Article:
Mt. Lebanon The mission of the Mt. Lebanon School District’s “Reimagining Libraries Initiative” is to facilitate maker-centered learning through the establishment of Matt’s Maker Spaces in each of the elementary buildings. The goal of maker-centered learning is to encourage exploration of the design and engineering process, computer science, and creative tinkering to foster critical thinking, collaboration, communication, and persistence in problem solving. In addition, we hope to foster a sense of personal agency, creativity, and joy in learning through making.
First Steps in Establishing a Makerspace
- Identify interested staff members in your building and develop a core maker team. We have a district level Matt’s Maker Space Council with representation from each of the seven elementary buildings. Each building also has a core maker team (includes building principal, librarian and at least 2-3 teachers who have had the maker training at Children’s Museum, or who have embraced making and have expressed interest in pursuing professional development.
- Identify viable space in your building.
- Seek out funding. (There are grants available. Check out Remake Learning Days sponsored by the Grable Foundation as a place to make contact with other makers.)
- Focus on flexible furniture and storage initially.
- Provide professional development to a core team of teachers. The Children’s Museum of Pittsburgh offers a 4-day intensive maker Boot Camp in the summer that was amazing and invaluable to create teacher “buy-in.” It was well worth the expense.
- Use a “train teachers to be the trainers” model. At our Initial in-service in August, we spent a half day in our respective makerspaces and engaged all the teachers in a maker activity. It was a fun, engaging way to de-mystify what making is and to familiarize them with their own makerspace.
Developing Maker Curriculum
We chose to use this maker initiative to step up our computer science curriculum for elementary children. The librarians sought PD through Code.org and now teach Intro to Coding at each level using age appropriate devices like Blue Bots, Puzzlets, and Spheros.
We also developed maker curriculum. To avoid giving teachers another “add-on,” we started by identifying units in our curriculum that already incorporate STEAM projects and activities. We set a goal of creating two maker activities per grade level for the first year of implementation. We paid a small stipend to the teachers who participated in the Boot Camp to work in “grade level teams” to write these maker activities. The idea is that the maker activities were meant to supplement not supplant existing curriculum. We recognized that if we wanted teachers to accept and embrace this initiative, we would need to start small, and take the path of least resistance.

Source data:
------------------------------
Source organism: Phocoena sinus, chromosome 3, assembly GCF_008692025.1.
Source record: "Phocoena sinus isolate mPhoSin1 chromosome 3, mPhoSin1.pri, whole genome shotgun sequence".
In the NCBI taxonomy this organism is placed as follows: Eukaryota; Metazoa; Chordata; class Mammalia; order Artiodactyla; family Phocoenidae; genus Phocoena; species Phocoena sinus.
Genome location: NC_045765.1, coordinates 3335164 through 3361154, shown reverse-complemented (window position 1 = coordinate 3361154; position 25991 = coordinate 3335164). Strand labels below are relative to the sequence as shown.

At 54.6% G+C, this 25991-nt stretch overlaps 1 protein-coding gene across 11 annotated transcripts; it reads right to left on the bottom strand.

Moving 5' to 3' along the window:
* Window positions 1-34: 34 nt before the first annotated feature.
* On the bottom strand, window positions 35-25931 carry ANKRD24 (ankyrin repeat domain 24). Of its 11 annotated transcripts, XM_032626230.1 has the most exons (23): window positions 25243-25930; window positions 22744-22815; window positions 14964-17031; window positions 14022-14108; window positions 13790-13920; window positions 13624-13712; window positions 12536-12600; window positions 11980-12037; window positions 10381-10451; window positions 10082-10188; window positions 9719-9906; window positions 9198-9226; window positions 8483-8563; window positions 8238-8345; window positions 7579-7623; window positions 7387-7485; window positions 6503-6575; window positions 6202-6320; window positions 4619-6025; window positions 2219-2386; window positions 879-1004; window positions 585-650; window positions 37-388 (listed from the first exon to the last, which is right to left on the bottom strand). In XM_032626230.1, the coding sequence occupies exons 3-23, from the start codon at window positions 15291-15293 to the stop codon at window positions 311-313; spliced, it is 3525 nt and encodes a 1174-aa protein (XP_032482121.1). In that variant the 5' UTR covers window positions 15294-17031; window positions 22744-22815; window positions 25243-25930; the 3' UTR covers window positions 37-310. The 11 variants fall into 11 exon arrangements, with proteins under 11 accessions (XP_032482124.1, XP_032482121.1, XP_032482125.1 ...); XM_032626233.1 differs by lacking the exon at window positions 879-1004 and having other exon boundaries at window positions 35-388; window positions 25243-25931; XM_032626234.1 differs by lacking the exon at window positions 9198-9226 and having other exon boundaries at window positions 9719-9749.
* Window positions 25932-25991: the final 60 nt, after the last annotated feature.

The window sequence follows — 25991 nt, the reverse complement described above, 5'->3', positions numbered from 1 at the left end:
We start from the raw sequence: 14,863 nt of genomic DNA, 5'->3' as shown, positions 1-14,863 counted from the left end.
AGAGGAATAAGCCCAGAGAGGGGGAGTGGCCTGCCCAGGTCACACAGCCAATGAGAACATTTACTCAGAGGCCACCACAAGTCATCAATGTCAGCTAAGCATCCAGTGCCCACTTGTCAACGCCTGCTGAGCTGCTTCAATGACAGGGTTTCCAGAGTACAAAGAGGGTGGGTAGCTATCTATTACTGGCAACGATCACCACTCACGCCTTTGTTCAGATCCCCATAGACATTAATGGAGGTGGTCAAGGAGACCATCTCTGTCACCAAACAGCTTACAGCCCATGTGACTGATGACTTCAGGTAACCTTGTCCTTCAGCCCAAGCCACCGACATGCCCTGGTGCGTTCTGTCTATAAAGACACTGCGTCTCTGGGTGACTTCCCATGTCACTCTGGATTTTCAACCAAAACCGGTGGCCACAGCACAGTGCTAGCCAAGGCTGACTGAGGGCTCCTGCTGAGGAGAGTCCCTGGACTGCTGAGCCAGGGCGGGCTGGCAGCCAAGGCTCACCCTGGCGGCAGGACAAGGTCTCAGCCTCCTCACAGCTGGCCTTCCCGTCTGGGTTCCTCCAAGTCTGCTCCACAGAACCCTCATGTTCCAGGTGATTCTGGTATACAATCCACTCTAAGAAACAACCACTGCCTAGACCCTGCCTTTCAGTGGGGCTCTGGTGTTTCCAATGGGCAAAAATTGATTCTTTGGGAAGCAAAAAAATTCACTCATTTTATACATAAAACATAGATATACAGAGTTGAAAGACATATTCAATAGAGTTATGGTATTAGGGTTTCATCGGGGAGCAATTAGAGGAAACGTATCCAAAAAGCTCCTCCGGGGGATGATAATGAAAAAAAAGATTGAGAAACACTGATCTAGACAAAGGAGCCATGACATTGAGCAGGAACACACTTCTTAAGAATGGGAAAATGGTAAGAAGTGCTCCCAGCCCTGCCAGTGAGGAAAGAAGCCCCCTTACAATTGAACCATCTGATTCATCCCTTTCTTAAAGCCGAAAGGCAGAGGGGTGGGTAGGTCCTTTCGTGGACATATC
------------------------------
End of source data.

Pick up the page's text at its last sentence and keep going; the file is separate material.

We have since encouraged teachers to create their own maker activities that align with the curriculum they are teaching. So, for example, the second-grade studies “communities.” They take a field trip to our local town and visit places like the post office, or police station. They also read literature and non-fiction texts about communities and the places and people who comprise them. As a culminating project, the students worked in teams and created their own 3-D community, complete with roads and “people”, and mounted it on the wall. Their excitement to talk about their project was palpable. See photos of this project.
Next Steps in Developing a Makerspace
How to foster community involvement – Local PTAs can be huge supporters. Ask them to create a “line item” in their budget for the makerspace to replenish consumable materials like glue sticks, duct tape, etc. Recruit parent volunteers to supervise “open tinker time” or “lunch clubs” to open the makerspace during recess or after school, and provide these volunteers some training and support. We hosted a Parent Maker Night and actually facilitated a fairly easy maker activity that involved simple circuits and a group project that had to meet certain criteria: the creation had to either move or light up or make a sound. The rich debriefing conversation was invaluable and really demonstrated the kinds of skills these activities develop in children. Parents were highly engaged.
So far, year one has been a wonderful success, We are excited to see so many teachers embrace the makerspace and create their own projects that are aligned to the standards.
Michelle is a fun-loving elementary principal, passionate advocate for children, mentor and champion of teachers. She is also a devoted mom and “Mimi,” who is an avid reader, Downton Abbey fan, and aspiring golfer.